What is the Treatment of Hyperthyroidism?
Hyperthyroidism, or an overactive thyroid, can be treated with antithyroid drugs/medications that affect the production of thyroid hormones. Radioactive iodine therapy may also be utilized to damage the cells and tissues that produce thyroid hormones. In rare cases, surgery may be utilized to remove part of or the entire thyroid gland. Treatment options will depend on the severity and underlying cause of symptoms. Doctors may also prescribe beta-blockers to block the effects of thyroid hormones. Hyperthyroidism, or an overactive thyroid, may also improve with proper diet and lifestyle modifications.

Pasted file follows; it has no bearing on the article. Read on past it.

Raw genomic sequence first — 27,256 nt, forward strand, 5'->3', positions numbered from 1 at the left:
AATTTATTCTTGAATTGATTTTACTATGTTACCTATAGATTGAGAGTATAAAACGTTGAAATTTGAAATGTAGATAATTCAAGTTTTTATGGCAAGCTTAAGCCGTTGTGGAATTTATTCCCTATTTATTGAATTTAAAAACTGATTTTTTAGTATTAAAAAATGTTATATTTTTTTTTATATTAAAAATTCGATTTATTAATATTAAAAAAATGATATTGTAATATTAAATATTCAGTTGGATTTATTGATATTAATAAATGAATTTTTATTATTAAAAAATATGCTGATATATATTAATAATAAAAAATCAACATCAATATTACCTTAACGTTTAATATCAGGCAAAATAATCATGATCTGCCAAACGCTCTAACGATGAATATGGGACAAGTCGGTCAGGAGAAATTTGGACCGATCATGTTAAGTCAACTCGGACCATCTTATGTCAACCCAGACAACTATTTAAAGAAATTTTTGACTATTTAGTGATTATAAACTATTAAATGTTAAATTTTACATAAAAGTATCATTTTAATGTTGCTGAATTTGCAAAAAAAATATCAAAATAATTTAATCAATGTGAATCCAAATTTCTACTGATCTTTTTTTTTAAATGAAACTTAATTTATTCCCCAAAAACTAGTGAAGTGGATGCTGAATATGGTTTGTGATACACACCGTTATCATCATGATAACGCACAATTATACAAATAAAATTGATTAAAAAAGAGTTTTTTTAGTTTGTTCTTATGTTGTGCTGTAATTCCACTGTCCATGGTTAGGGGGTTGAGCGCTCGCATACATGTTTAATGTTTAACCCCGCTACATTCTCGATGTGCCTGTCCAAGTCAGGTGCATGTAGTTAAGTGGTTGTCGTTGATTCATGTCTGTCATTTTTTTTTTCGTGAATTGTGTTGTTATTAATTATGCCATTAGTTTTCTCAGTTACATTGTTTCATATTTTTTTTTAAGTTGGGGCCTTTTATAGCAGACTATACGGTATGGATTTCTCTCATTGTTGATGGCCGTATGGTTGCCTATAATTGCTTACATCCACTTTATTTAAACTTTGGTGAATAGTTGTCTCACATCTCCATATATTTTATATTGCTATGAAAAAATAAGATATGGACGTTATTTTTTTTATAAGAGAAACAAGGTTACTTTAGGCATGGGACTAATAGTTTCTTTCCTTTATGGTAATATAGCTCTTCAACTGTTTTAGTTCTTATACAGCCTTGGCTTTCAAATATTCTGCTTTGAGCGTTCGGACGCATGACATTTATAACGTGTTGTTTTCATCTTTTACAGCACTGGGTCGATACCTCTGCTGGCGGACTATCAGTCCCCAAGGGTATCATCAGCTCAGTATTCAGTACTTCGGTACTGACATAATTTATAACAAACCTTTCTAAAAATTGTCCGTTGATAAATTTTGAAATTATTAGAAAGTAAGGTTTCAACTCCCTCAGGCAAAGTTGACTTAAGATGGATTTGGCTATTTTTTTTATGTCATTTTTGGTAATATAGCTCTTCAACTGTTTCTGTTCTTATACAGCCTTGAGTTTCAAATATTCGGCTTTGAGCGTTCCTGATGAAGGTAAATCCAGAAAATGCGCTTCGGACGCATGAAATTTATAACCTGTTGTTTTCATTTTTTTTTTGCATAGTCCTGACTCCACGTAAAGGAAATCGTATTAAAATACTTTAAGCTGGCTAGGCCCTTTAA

Thyroid dysfunction can ultimately cause a variety of health issues, including hyperthyroidism. Hyperthyroidism, or an overactive thyroid, is a health issue that causes the thyroid gland to produce excess amounts of hormones. The thyroid gland is a butterfly-shaped organ found in the center of the neck which releases hormones, such as triiodothyronine (T3) and tetraiodothyronine (T4), that regulate breathing, heart rate, temperature, and metabolism, among other bodily functions. Hyperthyroidism can cause bodily functions to speed up which may result in a variety of symptoms, including irregular heartbeat and weight loss. In the following article, we will describe hyperthyroidism, or an overactive thyroid, and discuss the causes, symptoms, diagnosis, and treatment.
Dr. Alex Jimenez D.C., C.C.S.T. Insight